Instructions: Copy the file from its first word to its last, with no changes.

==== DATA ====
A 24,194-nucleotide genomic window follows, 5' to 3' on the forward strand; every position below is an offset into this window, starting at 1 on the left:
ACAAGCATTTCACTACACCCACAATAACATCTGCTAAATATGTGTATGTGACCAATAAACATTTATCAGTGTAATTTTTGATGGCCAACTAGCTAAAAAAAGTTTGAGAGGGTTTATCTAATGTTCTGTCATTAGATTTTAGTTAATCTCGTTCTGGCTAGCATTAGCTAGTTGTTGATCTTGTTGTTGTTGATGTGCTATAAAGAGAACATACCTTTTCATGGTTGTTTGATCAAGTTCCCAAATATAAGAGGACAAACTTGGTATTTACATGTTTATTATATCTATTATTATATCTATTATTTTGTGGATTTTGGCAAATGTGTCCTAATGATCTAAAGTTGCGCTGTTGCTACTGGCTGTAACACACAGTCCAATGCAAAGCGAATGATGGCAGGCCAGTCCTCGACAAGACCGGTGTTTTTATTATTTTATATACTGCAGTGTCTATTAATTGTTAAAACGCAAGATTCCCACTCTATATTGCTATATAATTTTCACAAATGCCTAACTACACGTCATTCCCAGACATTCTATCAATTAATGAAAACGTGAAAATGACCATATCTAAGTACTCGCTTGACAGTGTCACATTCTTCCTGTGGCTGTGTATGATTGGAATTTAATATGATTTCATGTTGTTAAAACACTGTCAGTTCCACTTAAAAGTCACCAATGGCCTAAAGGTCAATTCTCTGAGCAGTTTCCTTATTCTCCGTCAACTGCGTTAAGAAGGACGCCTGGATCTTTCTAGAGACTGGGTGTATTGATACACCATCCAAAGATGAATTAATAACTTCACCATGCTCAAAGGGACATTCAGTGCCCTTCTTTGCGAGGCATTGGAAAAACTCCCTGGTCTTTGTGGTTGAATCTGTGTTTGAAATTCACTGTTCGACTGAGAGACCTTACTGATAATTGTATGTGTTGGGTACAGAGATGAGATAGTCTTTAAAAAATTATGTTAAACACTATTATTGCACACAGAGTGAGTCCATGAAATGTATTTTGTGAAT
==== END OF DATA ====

A 24,194-nucleotide genomic window follows, 5' to 3' on the forward strand; every position below is an offset into this window, starting at 1 on the left:
ACAAGCATTTCACTACACCCACAATAACATCTGCTAAATATGTGTATGTGACCAATAAACATTTATCAGTGTAATTTTTGATGGCCAACTAGCTAAAAAAAGTTTGAGAGGGTTTATCTAATGTTCTGTCATTAGATTTTAGTTAATCTCGTTCTGGCTAGCATTAGCTAGTTGTTGATCTTGTTGTTGTTGATGTGCTATAAAGAGAACATACCTTTTCATGGTTGTTTGATCAAGTTCCCAAATATAAGAGGACAAACTTGGTATTTACATGTTTATTATATCTATTATTATATCTATTATTTTGTGGATTTTGGCAAATGTGTCCTAATGATCTAAAGTTGCGCTGTTGCTACTGGCTGTAACACACAGTCCAATGCAAAGCGAATGATGGCAGGCCAGTCCTCGACAAGACCGGTGTTTTTATTATTTTATATACTGCAGTGTCTATTAATTGTTAAAACGCAAGATTCCCACTCTATATTGCTATATAATTTTCACAAATGCCTAACTACACGTCATTCCCAGACATTCTATCAATTAATGAAAACGTGAAAATGACCATATCTAAGTACTCGCTTGACAGTGTCACATTCTTCCTGTGGCTGTGTATGATTGGAATTTAATATGATTTCATGTTGTTAAAACACTGTCAGTTCCACTTAAAAGTCACCAATGGCCTAAAGGTCAATTCTCTGAGCAGTTTCCTTATTCTCCGTCAACTGCGTTAAGAAGGACGCCTGGATCTTTCTAGAGACTGGGTGTATTGATACACCATCCAAAGATGAATTAATAACTTCACCATGCTCAAAGGGACATTCAGTGCCCTTCTTTGCGAGGCATTGGAAAAACTCCCTGGTCTTTGTGGTTGAATCTGTGTTTGAAATTCACTGTTCGACTGAGAGACCTTACTGATAATTGTATGTGTTGGGTACAGAGATGAGATAGTCTTTAAAAAATTATGTTAAACACTATTATTGCACACAGAGTGAGTCCATGAAATGTATTTTGTGAAT